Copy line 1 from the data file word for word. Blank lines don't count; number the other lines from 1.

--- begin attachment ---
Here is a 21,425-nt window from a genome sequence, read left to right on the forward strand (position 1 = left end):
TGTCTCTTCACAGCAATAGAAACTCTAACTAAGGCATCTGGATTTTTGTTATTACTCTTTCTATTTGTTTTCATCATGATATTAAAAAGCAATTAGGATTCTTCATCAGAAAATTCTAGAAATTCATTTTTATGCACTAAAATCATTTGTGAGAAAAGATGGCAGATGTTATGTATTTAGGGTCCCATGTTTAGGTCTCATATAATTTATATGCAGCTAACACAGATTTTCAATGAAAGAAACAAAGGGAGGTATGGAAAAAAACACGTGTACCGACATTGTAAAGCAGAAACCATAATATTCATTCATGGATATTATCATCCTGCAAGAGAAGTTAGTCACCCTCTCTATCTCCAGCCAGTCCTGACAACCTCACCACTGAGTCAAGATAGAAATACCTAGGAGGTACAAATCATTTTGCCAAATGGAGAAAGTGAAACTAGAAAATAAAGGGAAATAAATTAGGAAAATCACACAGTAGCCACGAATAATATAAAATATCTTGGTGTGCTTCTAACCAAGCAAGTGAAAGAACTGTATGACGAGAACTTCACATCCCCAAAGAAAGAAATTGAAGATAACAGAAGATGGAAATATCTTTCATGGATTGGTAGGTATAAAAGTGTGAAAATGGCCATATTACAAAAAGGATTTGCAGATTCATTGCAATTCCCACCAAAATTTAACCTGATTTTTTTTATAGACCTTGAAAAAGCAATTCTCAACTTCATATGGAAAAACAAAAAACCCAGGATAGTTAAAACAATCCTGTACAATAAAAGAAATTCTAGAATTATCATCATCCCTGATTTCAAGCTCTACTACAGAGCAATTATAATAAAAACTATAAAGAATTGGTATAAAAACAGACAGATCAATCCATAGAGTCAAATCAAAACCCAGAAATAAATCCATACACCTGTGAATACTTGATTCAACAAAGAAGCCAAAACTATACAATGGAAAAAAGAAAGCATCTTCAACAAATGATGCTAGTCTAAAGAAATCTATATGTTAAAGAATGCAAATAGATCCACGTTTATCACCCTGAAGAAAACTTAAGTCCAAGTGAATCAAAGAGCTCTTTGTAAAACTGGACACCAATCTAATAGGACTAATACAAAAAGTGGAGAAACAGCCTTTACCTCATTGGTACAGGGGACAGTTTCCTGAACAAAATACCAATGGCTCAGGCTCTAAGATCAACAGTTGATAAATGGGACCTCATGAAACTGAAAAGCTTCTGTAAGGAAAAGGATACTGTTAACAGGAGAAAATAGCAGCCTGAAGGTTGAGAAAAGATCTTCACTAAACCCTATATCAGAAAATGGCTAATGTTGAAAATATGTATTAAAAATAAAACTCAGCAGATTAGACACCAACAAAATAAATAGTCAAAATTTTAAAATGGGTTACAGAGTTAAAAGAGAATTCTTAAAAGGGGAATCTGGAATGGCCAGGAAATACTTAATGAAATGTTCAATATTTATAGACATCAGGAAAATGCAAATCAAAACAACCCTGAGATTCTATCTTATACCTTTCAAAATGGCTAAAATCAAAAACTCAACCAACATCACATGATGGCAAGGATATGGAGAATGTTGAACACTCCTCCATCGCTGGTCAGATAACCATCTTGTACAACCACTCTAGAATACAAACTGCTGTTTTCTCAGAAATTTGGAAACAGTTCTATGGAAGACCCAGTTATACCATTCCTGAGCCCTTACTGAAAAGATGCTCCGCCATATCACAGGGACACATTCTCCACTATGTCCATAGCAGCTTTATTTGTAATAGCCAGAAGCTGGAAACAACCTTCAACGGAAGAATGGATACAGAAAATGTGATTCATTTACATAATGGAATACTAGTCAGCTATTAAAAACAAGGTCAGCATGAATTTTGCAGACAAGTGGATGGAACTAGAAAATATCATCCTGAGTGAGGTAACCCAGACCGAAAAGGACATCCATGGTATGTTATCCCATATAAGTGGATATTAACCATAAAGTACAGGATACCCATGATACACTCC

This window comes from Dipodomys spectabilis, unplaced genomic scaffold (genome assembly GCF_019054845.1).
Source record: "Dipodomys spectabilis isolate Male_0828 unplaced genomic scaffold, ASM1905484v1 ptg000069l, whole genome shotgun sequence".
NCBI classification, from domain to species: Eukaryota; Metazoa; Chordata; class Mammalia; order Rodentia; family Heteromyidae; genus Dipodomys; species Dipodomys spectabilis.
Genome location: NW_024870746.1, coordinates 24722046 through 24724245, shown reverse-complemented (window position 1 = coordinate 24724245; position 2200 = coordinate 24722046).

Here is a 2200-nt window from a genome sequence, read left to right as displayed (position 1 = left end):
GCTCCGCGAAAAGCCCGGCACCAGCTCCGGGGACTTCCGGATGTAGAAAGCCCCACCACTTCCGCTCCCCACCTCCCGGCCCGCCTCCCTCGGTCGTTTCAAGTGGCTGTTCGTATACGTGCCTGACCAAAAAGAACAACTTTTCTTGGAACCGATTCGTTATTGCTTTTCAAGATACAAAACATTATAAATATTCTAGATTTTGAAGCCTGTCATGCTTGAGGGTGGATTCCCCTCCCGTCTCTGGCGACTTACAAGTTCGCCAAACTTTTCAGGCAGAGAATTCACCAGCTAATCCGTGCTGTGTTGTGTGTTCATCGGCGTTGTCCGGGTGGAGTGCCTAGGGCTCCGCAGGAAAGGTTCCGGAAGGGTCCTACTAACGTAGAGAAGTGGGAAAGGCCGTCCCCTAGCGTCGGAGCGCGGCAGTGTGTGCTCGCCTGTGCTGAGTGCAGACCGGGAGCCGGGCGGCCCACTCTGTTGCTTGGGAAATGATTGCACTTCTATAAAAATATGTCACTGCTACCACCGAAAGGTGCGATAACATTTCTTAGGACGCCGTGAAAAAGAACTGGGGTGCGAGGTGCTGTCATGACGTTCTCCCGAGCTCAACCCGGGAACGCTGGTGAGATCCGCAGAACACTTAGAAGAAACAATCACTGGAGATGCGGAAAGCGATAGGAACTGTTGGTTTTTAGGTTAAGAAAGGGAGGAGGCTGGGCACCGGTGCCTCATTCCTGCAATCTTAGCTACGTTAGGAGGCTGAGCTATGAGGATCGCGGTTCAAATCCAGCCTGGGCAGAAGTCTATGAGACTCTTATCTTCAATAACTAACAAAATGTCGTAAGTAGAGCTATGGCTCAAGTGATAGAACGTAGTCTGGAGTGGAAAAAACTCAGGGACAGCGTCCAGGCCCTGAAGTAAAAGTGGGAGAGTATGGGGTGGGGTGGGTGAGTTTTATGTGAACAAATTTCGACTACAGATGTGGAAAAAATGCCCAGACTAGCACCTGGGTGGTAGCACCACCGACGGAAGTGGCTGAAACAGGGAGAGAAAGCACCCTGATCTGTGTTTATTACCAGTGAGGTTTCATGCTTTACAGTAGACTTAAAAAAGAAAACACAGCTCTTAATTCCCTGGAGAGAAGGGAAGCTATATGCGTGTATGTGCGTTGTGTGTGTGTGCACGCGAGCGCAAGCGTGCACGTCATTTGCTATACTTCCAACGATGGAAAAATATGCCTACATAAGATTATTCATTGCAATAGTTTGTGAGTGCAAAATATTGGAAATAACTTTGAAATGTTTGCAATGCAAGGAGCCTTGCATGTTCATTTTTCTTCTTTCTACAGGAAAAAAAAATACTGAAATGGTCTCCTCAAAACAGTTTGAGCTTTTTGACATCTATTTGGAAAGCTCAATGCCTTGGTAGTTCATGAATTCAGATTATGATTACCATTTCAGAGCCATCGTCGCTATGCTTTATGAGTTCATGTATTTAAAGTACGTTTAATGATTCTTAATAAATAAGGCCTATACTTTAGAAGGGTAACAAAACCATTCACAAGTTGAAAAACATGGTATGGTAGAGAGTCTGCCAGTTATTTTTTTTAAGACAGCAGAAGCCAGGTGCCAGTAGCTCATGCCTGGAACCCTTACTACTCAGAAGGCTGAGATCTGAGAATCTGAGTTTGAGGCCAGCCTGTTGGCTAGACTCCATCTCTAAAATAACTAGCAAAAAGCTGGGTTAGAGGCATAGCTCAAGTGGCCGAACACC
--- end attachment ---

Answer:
Here is a 21,425-nt window from a genome sequence, read left to right on the forward strand (position 1 = left end):